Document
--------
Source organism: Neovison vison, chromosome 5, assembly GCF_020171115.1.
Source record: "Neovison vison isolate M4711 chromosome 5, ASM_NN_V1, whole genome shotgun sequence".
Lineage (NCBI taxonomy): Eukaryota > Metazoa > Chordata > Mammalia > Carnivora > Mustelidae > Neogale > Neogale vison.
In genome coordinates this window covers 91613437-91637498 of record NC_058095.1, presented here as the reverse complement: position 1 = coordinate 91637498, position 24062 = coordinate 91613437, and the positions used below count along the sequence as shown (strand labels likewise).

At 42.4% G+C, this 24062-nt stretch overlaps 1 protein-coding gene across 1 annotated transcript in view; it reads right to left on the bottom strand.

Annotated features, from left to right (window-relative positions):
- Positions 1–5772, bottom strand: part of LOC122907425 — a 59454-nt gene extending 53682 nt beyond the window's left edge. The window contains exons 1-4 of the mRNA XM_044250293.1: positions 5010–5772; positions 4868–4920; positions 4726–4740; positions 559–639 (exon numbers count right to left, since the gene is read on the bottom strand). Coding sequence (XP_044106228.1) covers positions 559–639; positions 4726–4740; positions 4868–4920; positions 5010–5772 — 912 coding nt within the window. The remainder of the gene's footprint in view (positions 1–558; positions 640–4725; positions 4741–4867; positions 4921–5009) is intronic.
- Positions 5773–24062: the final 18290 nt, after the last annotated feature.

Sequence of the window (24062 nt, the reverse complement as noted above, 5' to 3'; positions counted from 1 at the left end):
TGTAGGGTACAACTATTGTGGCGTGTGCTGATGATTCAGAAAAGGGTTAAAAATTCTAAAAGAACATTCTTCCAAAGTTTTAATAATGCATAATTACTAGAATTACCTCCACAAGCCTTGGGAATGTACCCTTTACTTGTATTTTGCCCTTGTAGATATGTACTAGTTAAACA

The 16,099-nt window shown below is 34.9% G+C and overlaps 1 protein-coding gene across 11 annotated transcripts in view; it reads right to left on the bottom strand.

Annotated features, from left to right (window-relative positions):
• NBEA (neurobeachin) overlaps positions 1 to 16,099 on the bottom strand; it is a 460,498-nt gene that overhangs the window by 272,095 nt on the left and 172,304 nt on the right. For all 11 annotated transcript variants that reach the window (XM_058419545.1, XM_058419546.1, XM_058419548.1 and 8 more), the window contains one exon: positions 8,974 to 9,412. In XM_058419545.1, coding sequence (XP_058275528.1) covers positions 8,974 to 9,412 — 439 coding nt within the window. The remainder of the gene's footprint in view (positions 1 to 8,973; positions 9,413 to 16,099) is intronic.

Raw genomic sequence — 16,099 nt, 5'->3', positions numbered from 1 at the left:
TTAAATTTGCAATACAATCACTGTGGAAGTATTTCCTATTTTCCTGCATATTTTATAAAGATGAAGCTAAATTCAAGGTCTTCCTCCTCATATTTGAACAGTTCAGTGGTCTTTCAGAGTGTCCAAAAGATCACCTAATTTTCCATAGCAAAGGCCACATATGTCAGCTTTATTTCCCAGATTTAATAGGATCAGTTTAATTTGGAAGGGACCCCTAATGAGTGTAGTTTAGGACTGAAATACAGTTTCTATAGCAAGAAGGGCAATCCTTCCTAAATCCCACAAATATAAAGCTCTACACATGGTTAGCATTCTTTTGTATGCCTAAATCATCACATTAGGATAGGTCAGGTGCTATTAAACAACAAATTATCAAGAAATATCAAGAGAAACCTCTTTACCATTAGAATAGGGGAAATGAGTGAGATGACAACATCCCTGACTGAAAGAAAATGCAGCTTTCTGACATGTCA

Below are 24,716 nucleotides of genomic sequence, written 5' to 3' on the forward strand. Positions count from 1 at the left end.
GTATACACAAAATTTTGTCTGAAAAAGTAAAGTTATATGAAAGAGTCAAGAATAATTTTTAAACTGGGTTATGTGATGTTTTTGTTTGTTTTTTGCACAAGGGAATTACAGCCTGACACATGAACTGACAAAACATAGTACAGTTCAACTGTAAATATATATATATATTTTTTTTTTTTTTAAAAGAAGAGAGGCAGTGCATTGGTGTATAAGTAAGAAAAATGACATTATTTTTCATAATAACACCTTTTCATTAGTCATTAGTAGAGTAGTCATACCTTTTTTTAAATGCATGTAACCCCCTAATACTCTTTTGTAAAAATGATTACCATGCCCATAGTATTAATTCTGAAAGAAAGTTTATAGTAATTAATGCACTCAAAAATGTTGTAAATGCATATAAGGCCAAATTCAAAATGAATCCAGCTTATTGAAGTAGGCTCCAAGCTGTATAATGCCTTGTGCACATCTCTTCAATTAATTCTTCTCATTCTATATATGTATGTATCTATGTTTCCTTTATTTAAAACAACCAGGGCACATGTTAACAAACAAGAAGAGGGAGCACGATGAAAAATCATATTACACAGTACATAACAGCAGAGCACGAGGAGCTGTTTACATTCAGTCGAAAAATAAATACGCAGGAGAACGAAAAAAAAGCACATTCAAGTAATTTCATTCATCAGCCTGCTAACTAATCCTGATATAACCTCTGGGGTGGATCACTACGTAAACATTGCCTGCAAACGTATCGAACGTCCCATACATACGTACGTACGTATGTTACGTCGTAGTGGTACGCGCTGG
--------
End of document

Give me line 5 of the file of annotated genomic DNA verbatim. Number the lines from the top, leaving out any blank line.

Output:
At 42.4% G+C, this 24062-nt stretch overlaps 1 protein-coding gene across 1 annotated transcript in view; it reads right to left on the bottom strand.